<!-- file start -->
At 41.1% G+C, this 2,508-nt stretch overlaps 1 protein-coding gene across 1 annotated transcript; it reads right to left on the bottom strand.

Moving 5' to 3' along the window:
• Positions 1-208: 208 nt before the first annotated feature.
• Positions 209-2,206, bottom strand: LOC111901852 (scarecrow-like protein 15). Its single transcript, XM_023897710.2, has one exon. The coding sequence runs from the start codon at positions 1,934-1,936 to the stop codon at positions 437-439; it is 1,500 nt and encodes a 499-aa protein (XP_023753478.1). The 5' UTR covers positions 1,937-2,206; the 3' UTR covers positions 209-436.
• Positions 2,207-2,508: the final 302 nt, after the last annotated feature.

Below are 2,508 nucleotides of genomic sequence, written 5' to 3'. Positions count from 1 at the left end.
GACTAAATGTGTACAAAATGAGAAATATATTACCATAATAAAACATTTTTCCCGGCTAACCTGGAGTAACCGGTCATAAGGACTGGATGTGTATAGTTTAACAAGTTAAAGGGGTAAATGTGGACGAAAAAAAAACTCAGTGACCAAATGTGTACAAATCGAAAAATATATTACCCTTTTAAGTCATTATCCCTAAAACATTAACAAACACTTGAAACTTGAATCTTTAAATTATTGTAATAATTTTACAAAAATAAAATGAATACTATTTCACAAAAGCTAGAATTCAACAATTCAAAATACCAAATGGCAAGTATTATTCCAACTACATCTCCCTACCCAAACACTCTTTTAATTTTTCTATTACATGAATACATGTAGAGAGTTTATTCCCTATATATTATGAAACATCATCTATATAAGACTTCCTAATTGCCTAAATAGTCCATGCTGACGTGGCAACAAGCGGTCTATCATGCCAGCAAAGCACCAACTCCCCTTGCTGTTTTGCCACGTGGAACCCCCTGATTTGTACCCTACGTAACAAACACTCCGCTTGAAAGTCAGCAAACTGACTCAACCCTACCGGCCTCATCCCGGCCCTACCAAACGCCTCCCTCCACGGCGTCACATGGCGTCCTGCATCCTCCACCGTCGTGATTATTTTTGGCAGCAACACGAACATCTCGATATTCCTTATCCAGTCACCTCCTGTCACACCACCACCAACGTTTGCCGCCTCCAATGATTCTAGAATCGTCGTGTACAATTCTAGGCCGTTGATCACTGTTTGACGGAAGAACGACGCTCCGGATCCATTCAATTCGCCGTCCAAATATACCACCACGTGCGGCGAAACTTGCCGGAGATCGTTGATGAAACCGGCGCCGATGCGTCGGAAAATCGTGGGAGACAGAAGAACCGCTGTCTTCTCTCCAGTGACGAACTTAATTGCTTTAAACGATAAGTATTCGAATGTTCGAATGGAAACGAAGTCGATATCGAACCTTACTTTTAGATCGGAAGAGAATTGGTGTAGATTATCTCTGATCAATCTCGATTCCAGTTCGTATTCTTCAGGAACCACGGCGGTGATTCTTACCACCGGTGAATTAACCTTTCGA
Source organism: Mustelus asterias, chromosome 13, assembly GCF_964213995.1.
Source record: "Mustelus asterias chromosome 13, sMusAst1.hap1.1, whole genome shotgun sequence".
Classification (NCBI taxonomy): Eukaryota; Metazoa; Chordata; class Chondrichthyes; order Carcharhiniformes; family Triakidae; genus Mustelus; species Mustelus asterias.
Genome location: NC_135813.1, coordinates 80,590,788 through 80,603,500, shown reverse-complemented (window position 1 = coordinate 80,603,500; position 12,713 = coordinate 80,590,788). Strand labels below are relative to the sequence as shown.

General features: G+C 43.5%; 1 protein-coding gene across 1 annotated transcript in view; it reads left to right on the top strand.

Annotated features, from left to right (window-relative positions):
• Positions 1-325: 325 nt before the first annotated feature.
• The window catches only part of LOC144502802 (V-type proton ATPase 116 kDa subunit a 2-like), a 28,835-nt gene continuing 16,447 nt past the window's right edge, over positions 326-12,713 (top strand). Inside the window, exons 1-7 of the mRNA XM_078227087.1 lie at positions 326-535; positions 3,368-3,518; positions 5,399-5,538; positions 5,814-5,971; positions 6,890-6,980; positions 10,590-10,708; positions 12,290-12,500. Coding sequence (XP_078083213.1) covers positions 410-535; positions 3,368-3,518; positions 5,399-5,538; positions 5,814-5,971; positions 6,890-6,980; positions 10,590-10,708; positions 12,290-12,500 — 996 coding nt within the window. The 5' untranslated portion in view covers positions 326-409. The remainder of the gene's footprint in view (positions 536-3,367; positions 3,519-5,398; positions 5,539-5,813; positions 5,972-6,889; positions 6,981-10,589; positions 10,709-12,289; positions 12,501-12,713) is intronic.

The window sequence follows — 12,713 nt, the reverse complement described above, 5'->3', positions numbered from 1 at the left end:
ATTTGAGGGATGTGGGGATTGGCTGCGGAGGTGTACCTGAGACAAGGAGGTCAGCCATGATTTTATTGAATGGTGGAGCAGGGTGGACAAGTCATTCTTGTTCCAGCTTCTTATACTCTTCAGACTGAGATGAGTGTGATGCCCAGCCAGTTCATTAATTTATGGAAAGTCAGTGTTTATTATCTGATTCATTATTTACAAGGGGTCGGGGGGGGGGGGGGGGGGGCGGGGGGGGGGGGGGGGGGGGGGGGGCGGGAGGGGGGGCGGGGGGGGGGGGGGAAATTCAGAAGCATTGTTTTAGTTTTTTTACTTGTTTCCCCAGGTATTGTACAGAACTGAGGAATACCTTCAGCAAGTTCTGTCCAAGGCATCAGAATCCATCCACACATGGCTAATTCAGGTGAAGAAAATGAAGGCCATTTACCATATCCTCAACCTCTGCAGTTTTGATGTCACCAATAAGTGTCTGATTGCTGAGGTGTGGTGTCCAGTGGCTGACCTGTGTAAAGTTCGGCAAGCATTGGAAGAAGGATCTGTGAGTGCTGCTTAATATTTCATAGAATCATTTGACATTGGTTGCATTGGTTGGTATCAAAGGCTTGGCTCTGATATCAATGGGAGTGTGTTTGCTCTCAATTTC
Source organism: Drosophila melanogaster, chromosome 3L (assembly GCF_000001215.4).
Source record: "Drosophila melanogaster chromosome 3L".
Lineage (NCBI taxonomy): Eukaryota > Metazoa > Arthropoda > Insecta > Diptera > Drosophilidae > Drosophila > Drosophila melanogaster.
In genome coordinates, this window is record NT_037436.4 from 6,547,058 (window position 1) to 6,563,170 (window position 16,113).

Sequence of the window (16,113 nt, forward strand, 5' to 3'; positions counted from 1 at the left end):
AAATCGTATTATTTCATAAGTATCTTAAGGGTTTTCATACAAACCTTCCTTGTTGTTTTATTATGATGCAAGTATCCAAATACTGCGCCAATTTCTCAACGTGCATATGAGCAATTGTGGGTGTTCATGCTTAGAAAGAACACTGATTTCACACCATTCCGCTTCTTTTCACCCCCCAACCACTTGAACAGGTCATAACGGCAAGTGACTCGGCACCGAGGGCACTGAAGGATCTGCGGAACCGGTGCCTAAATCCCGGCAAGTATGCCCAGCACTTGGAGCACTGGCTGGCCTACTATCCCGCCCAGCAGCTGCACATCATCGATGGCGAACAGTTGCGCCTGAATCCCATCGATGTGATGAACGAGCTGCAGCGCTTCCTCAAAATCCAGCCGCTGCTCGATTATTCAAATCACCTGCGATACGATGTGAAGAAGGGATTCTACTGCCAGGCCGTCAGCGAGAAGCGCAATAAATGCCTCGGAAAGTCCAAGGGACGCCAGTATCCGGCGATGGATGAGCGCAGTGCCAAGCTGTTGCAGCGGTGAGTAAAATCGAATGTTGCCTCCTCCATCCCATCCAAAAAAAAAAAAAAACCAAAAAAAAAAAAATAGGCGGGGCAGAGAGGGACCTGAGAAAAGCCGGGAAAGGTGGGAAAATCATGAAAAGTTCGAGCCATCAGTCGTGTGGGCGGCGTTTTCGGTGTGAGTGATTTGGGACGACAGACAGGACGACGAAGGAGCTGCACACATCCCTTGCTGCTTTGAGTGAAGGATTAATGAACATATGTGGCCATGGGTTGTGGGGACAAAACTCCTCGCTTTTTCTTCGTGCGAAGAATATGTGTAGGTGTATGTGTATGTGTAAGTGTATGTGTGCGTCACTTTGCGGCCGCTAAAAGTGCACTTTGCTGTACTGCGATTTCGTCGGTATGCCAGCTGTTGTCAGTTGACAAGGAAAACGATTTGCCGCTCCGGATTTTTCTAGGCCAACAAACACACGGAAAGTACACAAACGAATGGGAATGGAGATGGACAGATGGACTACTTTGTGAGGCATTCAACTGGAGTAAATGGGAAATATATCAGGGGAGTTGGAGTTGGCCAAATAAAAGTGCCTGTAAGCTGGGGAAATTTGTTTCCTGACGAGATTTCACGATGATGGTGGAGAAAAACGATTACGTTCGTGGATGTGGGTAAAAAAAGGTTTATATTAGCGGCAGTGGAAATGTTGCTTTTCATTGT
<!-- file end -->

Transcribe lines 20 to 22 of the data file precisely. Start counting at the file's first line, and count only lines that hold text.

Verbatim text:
Lineage (NCBI taxonomy): Eukaryota > Metazoa > Arthropoda > Insecta > Diptera > Drosophilidae > Drosophila > Drosophila melanogaster.
In genome coordinates, this window is record NT_037436.4 from 6,547,058 (window position 1) to 6,563,170 (window position 16,113).

Sequence of the window (16,113 nt, forward strand, 5' to 3'; positions counted from 1 at the left end):